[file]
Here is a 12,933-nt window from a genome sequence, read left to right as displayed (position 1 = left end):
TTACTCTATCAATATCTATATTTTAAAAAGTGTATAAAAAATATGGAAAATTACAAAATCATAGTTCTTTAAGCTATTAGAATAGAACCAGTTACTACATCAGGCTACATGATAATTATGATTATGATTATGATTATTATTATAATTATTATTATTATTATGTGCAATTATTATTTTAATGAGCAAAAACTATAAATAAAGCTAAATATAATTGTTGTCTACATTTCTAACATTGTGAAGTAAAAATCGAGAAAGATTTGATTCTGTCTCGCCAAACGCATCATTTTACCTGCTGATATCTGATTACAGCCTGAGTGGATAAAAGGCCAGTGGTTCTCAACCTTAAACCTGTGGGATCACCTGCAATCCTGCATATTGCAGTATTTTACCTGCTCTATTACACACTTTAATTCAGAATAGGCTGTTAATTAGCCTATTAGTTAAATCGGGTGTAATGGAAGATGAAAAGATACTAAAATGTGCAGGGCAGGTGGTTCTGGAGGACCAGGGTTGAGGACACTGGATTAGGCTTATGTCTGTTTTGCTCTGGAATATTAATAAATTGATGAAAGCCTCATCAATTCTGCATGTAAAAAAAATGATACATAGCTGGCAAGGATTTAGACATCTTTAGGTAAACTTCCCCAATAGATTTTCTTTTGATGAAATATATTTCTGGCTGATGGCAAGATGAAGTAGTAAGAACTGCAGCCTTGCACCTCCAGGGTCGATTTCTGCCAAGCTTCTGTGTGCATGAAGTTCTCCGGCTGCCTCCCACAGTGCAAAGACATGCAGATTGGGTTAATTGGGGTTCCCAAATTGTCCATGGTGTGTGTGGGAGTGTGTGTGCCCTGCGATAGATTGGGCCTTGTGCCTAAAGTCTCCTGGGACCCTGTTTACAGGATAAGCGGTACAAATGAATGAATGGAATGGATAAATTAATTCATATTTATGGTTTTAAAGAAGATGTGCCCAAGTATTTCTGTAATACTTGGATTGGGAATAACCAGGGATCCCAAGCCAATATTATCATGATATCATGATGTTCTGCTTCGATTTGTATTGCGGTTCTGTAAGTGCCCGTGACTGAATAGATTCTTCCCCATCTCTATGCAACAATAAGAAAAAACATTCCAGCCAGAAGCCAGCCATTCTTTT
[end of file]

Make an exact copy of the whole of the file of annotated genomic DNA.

Here is a 12,933-nt window from a genome sequence, read left to right as displayed (position 1 = left end):
TTACTCTATCAATATCTATATTTTAAAAAGTGTATAAAAAATATGGAAAATTACAAAATCATAGTTCTTTAAGCTATTAGAATAGAACCAGTTACTACATCAGGCTACATGATAATTATGATTATGATTATGATTATTATTATAATTATTATTATTATTATGTGCAATTATTATTTTAATGAGCAAAAACTATAAATAAAGCTAAATATAATTGTTGTCTACATTTCTAACATTGTGAAGTAAAAATCGAGAAAGATTTGATTCTGTCTCGCCAAACGCATCATTTTACCTGCTGATATCTGATTACAGCCTGAGTGGATAAAAGGCCAGTGGTTCTCAACCTTAAACCTGTGGGATCACCTGCAATCCTGCATATTGCAGTATTTTACCTGCTCTATTACACACTTTAATTCAGAATAGGCTGTTAATTAGCCTATTAGTTAAATCGGGTGTAATGGAAGATGAAAAGATACTAAAATGTGCAGGGCAGGTGGTTCTGGAGGACCAGGGTTGAGGACACTGGATTAGGCTTATGTCTGTTTTGCTCTGGAATATTAATAAATTGATGAAAGCCTCATCAATTCTGCATGTAAAAAAAATGATACATAGCTGGCAAGGATTTAGACATCTTTAGGTAAACTTCCCCAATAGATTTTCTTTTGATGAAATATATTTCTGGCTGATGGCAAGATGAAGTAGTAAGAACTGCAGCCTTGCACCTCCAGGGTCGATTTCTGCCAAGCTTCTGTGTGCATGAAGTTCTCCGGCTGCCTCCCACAGTGCAAAGACATGCAGATTGGGTTAATTGGGGTTCCCAAATTGTCCATGGTGTGTGTGGGAGTGTGTGTGCCCTGCGATAGATTGGGCCTTGTGCCTAAAGTCTCCTGGGACCCTGTTTACAGGATAAGCGGTACAAATGAATGAATGGAATGGATAAATTAATTCATATTTATGGTTTTAAAGAAGATGTGCCCAAGTATTTCTGTAATACTTGGATTGGGAATAACCAGGGATCCCAAGCCAATATTATCATGATATCATGATGTTCTGCTTCGATTTGTATTGCGGTTCTGTAAGTGCCCGTGACTGAATAGATTCTTCCCCATCTCTATGCAACAATAAGAAAAAACATTCCAGCCAGAAGCCAGCCATTCTTTT